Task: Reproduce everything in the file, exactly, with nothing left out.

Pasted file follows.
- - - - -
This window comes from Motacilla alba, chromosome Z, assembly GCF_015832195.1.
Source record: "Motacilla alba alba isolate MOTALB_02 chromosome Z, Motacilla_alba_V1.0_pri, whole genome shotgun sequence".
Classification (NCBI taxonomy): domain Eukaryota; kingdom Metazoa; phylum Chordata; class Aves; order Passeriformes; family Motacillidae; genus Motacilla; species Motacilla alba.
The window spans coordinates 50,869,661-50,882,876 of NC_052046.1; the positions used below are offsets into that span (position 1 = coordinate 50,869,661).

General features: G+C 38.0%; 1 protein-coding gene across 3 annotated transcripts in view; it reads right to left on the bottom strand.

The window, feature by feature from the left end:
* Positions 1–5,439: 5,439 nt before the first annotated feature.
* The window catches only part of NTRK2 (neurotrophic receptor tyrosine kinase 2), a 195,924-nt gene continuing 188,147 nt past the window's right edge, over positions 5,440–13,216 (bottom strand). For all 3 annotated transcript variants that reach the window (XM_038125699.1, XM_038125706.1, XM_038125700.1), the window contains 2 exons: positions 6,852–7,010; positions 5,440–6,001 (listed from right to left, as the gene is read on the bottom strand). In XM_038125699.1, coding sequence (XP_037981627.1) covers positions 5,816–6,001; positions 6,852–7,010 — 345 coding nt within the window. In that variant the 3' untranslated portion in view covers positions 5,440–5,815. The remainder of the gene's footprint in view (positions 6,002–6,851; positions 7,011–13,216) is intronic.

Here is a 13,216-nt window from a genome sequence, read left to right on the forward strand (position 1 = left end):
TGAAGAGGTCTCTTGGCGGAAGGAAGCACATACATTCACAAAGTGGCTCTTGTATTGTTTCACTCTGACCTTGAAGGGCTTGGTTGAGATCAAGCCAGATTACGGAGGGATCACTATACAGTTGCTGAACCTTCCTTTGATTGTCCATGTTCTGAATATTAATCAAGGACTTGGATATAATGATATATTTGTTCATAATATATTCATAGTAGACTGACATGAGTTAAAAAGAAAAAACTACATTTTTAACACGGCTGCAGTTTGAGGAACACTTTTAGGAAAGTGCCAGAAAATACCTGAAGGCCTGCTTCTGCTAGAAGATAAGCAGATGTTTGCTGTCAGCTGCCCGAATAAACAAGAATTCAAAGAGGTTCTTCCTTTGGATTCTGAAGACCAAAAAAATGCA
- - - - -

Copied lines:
This window comes from Motacilla alba, chromosome Z, assembly GCF_015832195.1.
Source record: "Motacilla alba alba isolate MOTALB_02 chromosome Z, Motacilla_alba_V1.0_pri, whole genome shotgun sequence".
Classification (NCBI taxonomy): domain Eukaryota; kingdom Metazoa; phylum Chordata; class Aves; order Passeriformes; family Motacillidae; genus Motacilla; species Motacilla alba.
The window spans coordinates 50,869,661-50,882,876 of NC_052046.1; the positions used below are offsets into that span (position 1 = coordinate 50,869,661).

General features: G+C 38.0%; 1 protein-coding gene across 3 annotated transcripts in view; it reads right to left on the bottom strand.

The window, feature by feature from the left end:
* Positions 1–5,439: 5,439 nt before the first annotated feature.
* The window catches only part of NTRK2 (neurotrophic receptor tyrosine kinase 2), a 195,924-nt gene continuing 188,147 nt past the window's right edge, over positions 5,440–13,216 (bottom strand). For all 3 annotated transcript variants that reach the window (XM_038125699.1, XM_038125706.1, XM_038125700.1), the window contains 2 exons: positions 6,852–7,010; positions 5,440–6,001 (listed from right to left, as the gene is read on the bottom strand). In XM_038125699.1, coding sequence (XP_037981627.1) covers positions 5,816–6,001; positions 6,852–7,010 — 345 coding nt within the window. In that variant the 3' untranslated portion in view covers positions 5,440–5,815. The remainder of the gene's footprint in view (positions 6,002–6,851; positions 7,011–13,216) is intronic.

Here is a 13,216-nt window from a genome sequence, read left to right on the forward strand (position 1 = left end):
TGAAGAGGTCTCTTGGCGGAAGGAAGCACATACATTCACAAAGTGGCTCTTGTATTGTTTCACTCTGACCTTGAAGGGCTTGGTTGAGATCAAGCCAGATTACGGAGGGATCACTATACAGTTGCTGAACCTTCCTTTGATTGTCCATGTTCTGAATATTAATCAAGGACTTGGATATAATGATATATTTGTTCATAATATATTCATAGTAGACTGACATGAGTTAAAAAGAAAAAACTACATTTTTAACACGGCTGCAGTTTGAGGAACACTTTTAGGAAAGTGCCAGAAAATACCTGAAGGCCTGCTTCTGCTAGAAGATAAGCAGATGTTTGCTGTCAGCTGCCCGAATAAACAAGAATTCAAAGAGGTTCTTCCTTTGGATTCTGAAGACCAAAAAAATGCA